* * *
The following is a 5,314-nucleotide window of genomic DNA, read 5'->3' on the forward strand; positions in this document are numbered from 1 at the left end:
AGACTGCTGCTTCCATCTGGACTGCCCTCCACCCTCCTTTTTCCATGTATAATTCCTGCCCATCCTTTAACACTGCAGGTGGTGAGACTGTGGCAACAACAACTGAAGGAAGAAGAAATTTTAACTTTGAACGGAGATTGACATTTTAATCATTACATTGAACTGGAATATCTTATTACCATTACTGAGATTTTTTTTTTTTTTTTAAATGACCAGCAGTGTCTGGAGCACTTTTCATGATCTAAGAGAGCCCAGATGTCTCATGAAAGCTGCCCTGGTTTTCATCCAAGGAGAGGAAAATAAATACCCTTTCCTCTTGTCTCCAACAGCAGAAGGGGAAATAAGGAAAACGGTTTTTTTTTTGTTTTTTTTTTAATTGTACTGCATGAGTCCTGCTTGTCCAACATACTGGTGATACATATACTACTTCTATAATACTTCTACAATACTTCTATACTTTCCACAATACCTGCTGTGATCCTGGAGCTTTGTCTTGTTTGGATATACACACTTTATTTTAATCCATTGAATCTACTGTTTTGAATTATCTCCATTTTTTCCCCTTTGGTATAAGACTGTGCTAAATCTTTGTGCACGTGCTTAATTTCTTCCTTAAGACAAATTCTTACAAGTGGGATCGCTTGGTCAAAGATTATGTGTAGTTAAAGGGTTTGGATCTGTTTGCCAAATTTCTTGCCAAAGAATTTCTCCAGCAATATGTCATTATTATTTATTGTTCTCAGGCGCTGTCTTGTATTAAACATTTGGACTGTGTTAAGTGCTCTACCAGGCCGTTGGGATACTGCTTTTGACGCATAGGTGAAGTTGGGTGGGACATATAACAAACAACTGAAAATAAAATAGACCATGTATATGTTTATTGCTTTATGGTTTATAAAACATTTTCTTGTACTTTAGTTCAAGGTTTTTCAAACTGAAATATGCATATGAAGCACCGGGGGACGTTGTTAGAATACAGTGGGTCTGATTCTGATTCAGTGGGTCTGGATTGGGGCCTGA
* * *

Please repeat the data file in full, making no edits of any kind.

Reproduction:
The following is a 5,314-nucleotide window of genomic DNA, read 5'->3' on the forward strand; positions in this document are numbered from 1 at the left end:
AGACTGCTGCTTCCATCTGGACTGCCCTCCACCCTCCTTTTTCCATGTATAATTCCTGCCCATCCTTTAACACTGCAGGTGGTGAGACTGTGGCAACAACAACTGAAGGAAGAAGAAATTTTAACTTTGAACGGAGATTGACATTTTAATCATTACATTGAACTGGAATATCTTATTACCATTACTGAGATTTTTTTTTTTTTTTTAAATGACCAGCAGTGTCTGGAGCACTTTTCATGATCTAAGAGAGCCCAGATGTCTCATGAAAGCTGCCCTGGTTTTCATCCAAGGAGAGGAAAATAAATACCCTTTCCTCTTGTCTCCAACAGCAGAAGGGGAAATAAGGAAAACGGTTTTTTTTTTGTTTTTTTTTTAATTGTACTGCATGAGTCCTGCTTGTCCAACATACTGGTGATACATATACTACTTCTATAATACTTCTACAATACTTCTATACTTTCCACAATACCTGCTGTGATCCTGGAGCTTTGTCTTGTTTGGATATACACACTTTATTTTAATCCATTGAATCTACTGTTTTGAATTATCTCCATTTTTTCCCCTTTGGTATAAGACTGTGCTAAATCTTTGTGCACGTGCTTAATTTCTTCCTTAAGACAAATTCTTACAAGTGGGATCGCTTGGTCAAAGATTATGTGTAGTTAAAGGGTTTGGATCTGTTTGCCAAATTTCTTGCCAAAGAATTTCTCCAGCAATATGTCATTATTATTTATTGTTCTCAGGCGCTGTCTTGTATTAAACATTTGGACTGTGTTAAGTGCTCTACCAGGCCGTTGGGATACTGCTTTTGACGCATAGGTGAAGTTGGGTGGGACATATAACAAACAACTGAAAATAAAATAGACCATGTATATGTTTATTGCTTTATGGTTTATAAAACATTTTCTTGTACTTTAGTTCAAGGTTTTTCAAACTGAAATATGCATATGAAGCACCGGGGGACGTTGTTAGAATACAGTGGGTCTGATTCTGATTCAGTGGGTCTGGATTGGGGCCTGA